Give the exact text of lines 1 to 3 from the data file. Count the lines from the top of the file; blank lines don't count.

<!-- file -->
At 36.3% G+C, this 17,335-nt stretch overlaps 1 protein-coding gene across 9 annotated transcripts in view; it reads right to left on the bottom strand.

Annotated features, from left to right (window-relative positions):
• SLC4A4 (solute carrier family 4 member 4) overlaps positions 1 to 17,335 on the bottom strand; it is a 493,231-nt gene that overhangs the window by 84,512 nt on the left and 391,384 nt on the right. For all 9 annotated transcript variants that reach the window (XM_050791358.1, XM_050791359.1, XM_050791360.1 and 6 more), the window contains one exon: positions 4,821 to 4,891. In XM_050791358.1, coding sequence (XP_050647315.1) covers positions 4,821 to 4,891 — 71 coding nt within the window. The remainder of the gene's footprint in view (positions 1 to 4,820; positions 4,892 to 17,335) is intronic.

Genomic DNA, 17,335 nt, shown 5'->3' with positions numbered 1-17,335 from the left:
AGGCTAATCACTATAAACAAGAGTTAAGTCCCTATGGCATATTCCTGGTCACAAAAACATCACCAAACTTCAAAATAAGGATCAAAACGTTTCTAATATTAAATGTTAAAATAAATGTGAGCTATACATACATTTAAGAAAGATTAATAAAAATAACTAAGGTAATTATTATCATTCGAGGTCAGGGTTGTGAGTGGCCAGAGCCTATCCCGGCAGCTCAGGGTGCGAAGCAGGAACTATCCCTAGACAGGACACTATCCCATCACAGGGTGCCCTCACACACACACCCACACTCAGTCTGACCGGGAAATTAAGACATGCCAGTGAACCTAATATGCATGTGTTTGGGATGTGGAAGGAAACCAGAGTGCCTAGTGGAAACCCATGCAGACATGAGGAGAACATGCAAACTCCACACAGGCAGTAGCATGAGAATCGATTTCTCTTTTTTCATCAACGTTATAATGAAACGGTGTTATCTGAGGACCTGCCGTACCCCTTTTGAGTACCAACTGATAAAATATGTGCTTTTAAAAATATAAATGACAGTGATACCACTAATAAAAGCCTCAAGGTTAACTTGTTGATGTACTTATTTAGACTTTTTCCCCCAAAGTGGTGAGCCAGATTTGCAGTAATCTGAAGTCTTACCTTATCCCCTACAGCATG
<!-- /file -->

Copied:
At 36.3% G+C, this 17,335-nt stretch overlaps 1 protein-coding gene across 9 annotated transcripts in view; it reads right to left on the bottom strand.

Annotated features, from left to right (window-relative positions):
• SLC4A4 (solute carrier family 4 member 4) overlaps positions 1 to 17,335 on the bottom strand; it is a 493,231-nt gene that overhangs the window by 84,512 nt on the left and 391,384 nt on the right. For all 9 annotated transcript variants that reach the window (XM_050791358.1, XM_050791359.1, XM_050791360.1 and 6 more), the window contains one exon: positions 4,821 to 4,891. In XM_050791358.1, coding sequence (XP_050647315.1) covers positions 4,821 to 4,891 — 71 coding nt within the window. The remainder of the gene's footprint in view (positions 1 to 4,820; positions 4,892 to 17,335) is intronic.